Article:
Millions gathered in Tiananmen Square chant ’10 more years’

There is a picture of the new Chinese Communist Party chief Xi Jinping on each of the first six pages of today’s South China Morning Post (on average: none on page 2, two on page 3). After a nail-biting American election, the ritualized unveiling of the new seven-man Politburo Standing Committee doesn’t exactly scream ‘world’s next superpower’.

What will this new line-up of radical, young, reform-minded black hair-dye consumers do? They will trim the state-owned industries to encourage the more vibrant private sector, despite the fact that their families, friends and power bases depend on the privileges accorded the SOEs. They will allow market-based interest rates, so the masses get a return on their savings and capital is allocated efficiently, despite the fact that their families, friends and power bases are the main beneficiaries of the current system of subsidized policy loans. They will shift the economy away from investment to consumption, despite the fact that their families, friends and power bases thrive on the state’s direction of resources away from consumers. And of course they will crush corruption – in other words, deprive their families, friends and power bases of their lucrative livelihoods.

They will give the courts more independence and allow a free press to introduce badly needed transparency and accountability to the political system, even though the Communist Party probably won’t last five minutes afterwards. They will release political prisoners and allow open public debate of political issues to give the system badly needed legitimacy, even though the one-party state’s authority will collapse almost immediately. They will end controls on things like petitioning and the Internet and learn to trust rather than fear the population, even though no Leninist system has ever done so before. Like the UK government in Scotland, they will allow referendums on independence in Tibet and Xinjiang, secure in the knowledge that the regions’ peoples will overwhelmingly support continued union. They will build stability by respecting other countries’ territorial rights, even though such a move would provoke the army and frenzied ultra-nationalists into overthrowing the regime. They will serve the country, rather than expect the country to serve them, their families, friends and power bases.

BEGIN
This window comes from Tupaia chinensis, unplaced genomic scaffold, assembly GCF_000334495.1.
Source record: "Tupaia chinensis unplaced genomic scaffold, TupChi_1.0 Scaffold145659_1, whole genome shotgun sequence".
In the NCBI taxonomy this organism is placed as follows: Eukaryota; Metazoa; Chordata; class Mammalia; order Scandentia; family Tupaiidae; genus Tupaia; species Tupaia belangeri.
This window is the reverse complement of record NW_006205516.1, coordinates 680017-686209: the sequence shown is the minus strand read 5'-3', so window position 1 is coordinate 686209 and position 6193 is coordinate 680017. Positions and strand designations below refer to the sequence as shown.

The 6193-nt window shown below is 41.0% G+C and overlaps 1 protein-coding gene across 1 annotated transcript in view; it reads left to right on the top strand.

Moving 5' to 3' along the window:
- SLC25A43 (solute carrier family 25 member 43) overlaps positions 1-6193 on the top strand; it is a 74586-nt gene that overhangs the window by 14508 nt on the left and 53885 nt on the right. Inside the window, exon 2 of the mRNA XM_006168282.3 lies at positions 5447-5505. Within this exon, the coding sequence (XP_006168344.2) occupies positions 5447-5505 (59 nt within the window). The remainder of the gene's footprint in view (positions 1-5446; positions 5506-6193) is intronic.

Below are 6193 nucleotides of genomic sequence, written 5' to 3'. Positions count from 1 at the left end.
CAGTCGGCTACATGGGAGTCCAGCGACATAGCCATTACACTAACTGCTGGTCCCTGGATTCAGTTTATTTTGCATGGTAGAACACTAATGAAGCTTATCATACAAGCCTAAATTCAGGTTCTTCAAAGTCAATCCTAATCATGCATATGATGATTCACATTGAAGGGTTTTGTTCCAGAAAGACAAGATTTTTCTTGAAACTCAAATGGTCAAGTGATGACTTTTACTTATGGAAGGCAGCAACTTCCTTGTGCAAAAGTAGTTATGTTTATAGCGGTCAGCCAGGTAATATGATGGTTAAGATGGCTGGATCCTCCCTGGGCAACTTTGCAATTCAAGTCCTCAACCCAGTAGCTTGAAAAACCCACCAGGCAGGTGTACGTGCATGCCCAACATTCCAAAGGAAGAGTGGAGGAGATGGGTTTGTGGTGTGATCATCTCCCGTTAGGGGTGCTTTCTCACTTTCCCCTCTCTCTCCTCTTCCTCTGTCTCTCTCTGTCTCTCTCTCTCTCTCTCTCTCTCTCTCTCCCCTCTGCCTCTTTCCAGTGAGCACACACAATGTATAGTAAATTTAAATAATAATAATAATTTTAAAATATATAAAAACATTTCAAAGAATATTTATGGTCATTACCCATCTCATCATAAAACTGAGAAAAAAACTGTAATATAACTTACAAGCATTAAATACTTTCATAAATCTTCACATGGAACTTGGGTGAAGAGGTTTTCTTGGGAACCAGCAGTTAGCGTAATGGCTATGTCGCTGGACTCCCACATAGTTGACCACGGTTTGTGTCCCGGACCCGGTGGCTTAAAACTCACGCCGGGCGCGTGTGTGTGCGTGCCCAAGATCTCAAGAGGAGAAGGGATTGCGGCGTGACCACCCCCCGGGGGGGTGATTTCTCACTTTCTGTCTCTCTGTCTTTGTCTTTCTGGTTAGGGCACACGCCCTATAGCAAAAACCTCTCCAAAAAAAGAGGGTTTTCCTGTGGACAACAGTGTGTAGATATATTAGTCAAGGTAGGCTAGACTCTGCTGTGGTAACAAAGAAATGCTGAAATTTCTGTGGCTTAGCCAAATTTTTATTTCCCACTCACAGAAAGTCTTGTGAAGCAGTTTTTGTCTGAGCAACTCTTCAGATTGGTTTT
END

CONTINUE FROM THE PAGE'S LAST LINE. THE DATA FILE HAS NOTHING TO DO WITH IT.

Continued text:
Oh yes.

I love the Standard’s shoe-shining of incoming Premier Li Keqiang, whom they describe as an ‘enforcer with compassion’. His qualification for such praise:

He was governor of Henan in 1998 when tens of thousands of people contracted HIV from illegal blood-buying rings.

Li oversaw a campaign to squelch reporting about it, harass activists and isolate affected villages. When Beijing’s stance changed, Li showed canny instincts by quickly channeling aid to victims and making shows of compassion.

Makes you wonder what the enforcers without compassion in China are like. (And you have to wonder how damning the Standard would be about the guy if they weren’t trying to shoe-shine him.)

As I say, flicking through today’s South China Morning Post, you get picture after picture of the cherubic Xi Jinping and his cohorts – marching on stage, waving to the crowd, sitting down, standing up, clapping each other and marching off stage, in identical black suits, with identical ties and identical spectacle frames, for page after page after page. Then suddenly you get this…

Yet another overpriced-crap-for-morons company has come to Causeway Bay to pay the planet’s highest retail rents. It’s called Hackett. I could just about keep the vomit down until my eyes came to his footwear.

This just in: CPC Congress wins worldwide plaudits!

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11 Responses to Millions gathered in Tiananmen Square chant ’10 more years’

  1. Lois Beluga says:

    What do you have against the nicely-dressed young man? i used to dress like that thirty years ago. I even wore a deer stalker. The trousers were baggier though.

    i wonder how China would be without the CCP the last sixty-three years – a dustbowl of diseased children, children being sold in markets, hot spiced dog for breakfast, India without the hope.

    Communism has been tested to destruction. They never gave Socialism a chance anywhere much though. Thirty odd years and it was scrapped in England. Just look what that has become: a sinister, greasy cauldron of fear and loathing with a stagnant economy.

    China is America with the gloves off. Call the CCP Goldman Sachs and you just about have a mirror state!


  2. PropertyDeveloper says:

    A virtuoso, positive demonstration of what the new government will NOT do without using the n word a single time.